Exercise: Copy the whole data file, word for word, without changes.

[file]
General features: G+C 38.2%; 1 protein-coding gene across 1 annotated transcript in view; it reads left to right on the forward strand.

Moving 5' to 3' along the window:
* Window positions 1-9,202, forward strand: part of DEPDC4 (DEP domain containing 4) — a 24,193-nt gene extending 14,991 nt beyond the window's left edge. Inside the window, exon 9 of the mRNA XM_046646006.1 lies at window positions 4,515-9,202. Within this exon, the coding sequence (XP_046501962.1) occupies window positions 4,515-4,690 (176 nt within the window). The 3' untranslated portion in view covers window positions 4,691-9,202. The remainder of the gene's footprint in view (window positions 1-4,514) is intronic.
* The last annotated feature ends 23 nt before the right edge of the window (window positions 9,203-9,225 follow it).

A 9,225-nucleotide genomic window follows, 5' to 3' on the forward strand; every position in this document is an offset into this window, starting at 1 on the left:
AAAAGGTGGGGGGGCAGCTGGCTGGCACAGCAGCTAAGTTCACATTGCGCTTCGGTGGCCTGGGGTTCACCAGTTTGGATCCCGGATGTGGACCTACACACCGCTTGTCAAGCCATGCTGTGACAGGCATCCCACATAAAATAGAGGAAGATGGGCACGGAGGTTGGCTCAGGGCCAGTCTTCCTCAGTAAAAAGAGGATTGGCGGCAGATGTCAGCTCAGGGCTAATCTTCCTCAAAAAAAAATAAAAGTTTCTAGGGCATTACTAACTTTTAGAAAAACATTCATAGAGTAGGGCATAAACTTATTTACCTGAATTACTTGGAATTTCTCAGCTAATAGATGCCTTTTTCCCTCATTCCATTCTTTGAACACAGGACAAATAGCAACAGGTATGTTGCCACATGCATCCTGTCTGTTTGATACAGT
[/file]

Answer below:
General features: G+C 38.2%; 1 protein-coding gene across 1 annotated transcript in view; it reads left to right on the forward strand.

Moving 5' to 3' along the window:
* Window positions 1-9,202, forward strand: part of DEPDC4 (DEP domain containing 4) — a 24,193-nt gene extending 14,991 nt beyond the window's left edge. Inside the window, exon 9 of the mRNA XM_046646006.1 lies at window positions 4,515-9,202. Within this exon, the coding sequence (XP_046501962.1) occupies window positions 4,515-4,690 (176 nt within the window). The 3' untranslated portion in view covers window positions 4,691-9,202. The remainder of the gene's footprint in view (window positions 1-4,514) is intronic.
* The last annotated feature ends 23 nt before the right edge of the window (window positions 9,203-9,225 follow it).

A 9,225-nucleotide genomic window follows, 5' to 3' on the forward strand; every position in this document is an offset into this window, starting at 1 on the left:
AAAAGGTGGGGGGGCAGCTGGCTGGCACAGCAGCTAAGTTCACATTGCGCTTCGGTGGCCTGGGGTTCACCAGTTTGGATCCCGGATGTGGACCTACACACCGCTTGTCAAGCCATGCTGTGACAGGCATCCCACATAAAATAGAGGAAGATGGGCACGGAGGTTGGCTCAGGGCCAGTCTTCCTCAGTAAAAAGAGGATTGGCGGCAGATGTCAGCTCAGGGCTAATCTTCCTCAAAAAAAAATAAAAGTTTCTAGGGCATTACTAACTTTTAGAAAAACATTCATAGAGTAGGGCATAAACTTATTTACCTGAATTACTTGGAATTTCTCAGCTAATAGATGCCTTTTTCCCTCATTCCATTCTTTGAACACAGGACAAATAGCAACAGGTATGTTGCCACATGCATCCTGTCTGTTTGATACAGT